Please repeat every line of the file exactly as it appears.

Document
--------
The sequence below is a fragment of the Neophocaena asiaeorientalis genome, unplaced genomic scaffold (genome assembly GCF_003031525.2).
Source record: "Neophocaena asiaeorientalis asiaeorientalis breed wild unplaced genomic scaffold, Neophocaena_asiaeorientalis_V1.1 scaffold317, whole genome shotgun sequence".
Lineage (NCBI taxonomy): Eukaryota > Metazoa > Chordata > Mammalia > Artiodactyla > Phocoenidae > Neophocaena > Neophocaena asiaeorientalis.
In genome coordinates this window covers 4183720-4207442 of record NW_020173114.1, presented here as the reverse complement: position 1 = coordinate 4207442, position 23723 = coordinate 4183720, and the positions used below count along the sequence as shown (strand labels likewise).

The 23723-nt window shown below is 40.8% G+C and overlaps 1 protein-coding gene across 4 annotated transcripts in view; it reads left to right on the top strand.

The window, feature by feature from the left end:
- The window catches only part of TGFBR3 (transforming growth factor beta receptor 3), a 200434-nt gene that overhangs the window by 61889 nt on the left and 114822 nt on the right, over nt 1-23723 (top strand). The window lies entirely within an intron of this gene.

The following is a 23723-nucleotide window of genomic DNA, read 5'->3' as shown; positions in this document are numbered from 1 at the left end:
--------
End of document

The sequence below is a fragment of the Neophocaena asiaeorientalis genome, unplaced genomic scaffold (genome assembly GCF_003031525.2).
Source record: "Neophocaena asiaeorientalis asiaeorientalis breed wild unplaced genomic scaffold, Neophocaena_asiaeorientalis_V1.1 scaffold317, whole genome shotgun sequence".
Lineage (NCBI taxonomy): Eukaryota > Metazoa > Chordata > Mammalia > Artiodactyla > Phocoenidae > Neophocaena > Neophocaena asiaeorientalis.
In genome coordinates this window covers 4183720-4207442 of record NW_020173114.1, presented here as the reverse complement: position 1 = coordinate 4207442, position 23723 = coordinate 4183720, and the positions used below count along the sequence as shown (strand labels likewise).

The 23723-nt window shown below is 40.8% G+C and overlaps 1 protein-coding gene across 4 annotated transcripts in view; it reads left to right on the top strand.

The window, feature by feature from the left end:
- The window catches only part of TGFBR3 (transforming growth factor beta receptor 3), a 200434-nt gene that overhangs the window by 61889 nt on the left and 114822 nt on the right, over nt 1-23723 (top strand). The window lies entirely within an intron of this gene.

The following is a 23723-nucleotide window of genomic DNA, read 5'->3' as shown; positions in this document are numbered from 1 at the left end: